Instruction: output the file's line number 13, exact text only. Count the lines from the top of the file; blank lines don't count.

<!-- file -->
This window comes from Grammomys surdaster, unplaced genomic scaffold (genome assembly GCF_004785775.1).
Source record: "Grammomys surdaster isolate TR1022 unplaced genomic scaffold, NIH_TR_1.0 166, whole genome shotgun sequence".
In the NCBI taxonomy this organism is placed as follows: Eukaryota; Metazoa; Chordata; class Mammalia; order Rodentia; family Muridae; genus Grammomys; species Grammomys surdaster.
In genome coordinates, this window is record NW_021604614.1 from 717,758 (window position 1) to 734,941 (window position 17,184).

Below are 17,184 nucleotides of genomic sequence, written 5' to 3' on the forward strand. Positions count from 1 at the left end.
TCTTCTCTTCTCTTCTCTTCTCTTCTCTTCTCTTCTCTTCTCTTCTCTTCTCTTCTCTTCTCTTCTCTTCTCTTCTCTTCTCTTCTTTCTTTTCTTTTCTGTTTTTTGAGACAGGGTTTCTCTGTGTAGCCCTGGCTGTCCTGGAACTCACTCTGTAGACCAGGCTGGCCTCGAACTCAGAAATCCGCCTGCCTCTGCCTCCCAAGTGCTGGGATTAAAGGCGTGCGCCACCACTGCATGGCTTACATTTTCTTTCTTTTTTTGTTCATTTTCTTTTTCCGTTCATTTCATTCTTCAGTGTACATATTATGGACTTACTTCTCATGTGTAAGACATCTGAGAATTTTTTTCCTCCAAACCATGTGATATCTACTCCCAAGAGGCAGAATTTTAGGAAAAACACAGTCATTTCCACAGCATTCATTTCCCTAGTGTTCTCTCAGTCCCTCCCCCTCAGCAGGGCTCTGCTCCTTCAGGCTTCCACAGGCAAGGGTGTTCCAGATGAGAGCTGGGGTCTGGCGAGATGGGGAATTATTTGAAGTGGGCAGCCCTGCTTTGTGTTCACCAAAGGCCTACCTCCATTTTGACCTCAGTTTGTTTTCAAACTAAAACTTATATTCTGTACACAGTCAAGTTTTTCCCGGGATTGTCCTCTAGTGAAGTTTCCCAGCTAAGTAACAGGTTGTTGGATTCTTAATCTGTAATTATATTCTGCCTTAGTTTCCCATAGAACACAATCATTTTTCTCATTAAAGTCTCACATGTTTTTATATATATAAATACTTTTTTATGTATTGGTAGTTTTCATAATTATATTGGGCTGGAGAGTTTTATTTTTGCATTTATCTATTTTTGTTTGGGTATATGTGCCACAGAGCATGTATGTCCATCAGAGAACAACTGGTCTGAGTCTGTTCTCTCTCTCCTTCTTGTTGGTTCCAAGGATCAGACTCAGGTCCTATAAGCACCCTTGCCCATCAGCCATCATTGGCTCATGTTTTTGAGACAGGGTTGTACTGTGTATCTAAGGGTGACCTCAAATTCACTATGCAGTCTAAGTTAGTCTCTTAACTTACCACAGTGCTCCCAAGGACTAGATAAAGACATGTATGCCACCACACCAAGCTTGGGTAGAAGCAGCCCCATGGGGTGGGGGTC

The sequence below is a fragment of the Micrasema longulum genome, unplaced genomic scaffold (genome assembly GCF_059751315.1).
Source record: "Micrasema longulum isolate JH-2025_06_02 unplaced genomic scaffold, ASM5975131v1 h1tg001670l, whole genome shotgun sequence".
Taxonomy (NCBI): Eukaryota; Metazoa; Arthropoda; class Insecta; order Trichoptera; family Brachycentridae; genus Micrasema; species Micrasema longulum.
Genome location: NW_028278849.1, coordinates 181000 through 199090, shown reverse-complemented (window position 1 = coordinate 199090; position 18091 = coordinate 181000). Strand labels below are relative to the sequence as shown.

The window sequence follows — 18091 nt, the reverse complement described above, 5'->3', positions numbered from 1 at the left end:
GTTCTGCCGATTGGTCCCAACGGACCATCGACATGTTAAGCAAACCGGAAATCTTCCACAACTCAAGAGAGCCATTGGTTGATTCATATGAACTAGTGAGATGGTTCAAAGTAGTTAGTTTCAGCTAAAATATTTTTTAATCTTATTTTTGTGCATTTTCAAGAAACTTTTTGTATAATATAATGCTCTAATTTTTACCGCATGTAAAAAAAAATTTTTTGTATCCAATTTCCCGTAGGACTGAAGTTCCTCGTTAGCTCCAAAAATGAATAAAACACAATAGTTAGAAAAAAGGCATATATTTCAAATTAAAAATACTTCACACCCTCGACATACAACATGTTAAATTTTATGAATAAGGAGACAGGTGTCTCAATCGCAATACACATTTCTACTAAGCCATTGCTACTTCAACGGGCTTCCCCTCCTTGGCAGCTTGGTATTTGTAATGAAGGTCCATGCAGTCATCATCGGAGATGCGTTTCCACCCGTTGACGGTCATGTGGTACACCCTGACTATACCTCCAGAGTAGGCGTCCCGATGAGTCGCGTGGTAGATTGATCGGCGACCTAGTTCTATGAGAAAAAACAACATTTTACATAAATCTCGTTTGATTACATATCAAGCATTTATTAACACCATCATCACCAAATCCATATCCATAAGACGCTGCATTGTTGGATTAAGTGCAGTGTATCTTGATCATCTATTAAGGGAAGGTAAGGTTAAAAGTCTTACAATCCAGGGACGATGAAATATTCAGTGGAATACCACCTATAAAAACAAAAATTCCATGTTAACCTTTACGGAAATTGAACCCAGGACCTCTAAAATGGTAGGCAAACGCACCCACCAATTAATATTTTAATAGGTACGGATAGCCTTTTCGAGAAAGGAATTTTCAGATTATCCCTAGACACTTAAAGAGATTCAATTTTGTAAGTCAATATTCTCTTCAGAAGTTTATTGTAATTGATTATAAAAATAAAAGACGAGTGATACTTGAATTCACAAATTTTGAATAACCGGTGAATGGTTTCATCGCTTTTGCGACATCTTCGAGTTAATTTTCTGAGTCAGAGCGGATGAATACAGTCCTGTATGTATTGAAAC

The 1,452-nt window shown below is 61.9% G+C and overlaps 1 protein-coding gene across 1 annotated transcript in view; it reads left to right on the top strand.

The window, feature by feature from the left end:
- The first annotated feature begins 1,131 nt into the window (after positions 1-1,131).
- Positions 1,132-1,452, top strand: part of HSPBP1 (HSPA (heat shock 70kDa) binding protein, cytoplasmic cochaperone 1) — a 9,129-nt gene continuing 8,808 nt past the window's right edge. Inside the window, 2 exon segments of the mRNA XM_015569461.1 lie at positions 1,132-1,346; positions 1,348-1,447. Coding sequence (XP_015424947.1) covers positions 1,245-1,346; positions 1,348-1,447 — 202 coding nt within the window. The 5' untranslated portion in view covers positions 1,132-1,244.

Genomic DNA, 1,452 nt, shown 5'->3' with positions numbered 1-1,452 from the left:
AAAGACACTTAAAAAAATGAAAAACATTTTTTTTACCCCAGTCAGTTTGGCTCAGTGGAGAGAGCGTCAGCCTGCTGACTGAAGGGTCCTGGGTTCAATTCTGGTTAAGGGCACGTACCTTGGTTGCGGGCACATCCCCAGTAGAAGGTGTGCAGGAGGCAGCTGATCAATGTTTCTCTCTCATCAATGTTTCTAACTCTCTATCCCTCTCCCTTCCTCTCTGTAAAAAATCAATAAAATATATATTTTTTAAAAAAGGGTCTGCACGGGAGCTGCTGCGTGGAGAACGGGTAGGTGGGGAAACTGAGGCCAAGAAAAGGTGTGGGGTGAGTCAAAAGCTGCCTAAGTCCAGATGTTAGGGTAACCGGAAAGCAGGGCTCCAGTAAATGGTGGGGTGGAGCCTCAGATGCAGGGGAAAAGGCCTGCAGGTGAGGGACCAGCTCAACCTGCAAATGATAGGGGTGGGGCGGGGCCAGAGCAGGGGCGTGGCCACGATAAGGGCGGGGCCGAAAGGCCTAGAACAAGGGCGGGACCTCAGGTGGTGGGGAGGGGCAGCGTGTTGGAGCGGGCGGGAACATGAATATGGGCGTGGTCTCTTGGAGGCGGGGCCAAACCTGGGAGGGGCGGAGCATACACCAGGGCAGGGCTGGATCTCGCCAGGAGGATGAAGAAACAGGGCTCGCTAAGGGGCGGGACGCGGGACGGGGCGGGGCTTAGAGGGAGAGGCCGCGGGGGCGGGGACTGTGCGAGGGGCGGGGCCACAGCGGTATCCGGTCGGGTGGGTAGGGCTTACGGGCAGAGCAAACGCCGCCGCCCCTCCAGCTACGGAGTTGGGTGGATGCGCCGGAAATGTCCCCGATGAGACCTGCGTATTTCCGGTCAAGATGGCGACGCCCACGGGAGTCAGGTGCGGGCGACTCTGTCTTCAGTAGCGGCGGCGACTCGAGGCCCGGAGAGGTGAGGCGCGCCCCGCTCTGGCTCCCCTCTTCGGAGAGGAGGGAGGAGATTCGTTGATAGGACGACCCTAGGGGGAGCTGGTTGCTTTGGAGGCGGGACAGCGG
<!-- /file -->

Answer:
The 1,452-nt window shown below is 61.9% G+C and overlaps 1 protein-coding gene across 1 annotated transcript in view; it reads left to right on the top strand.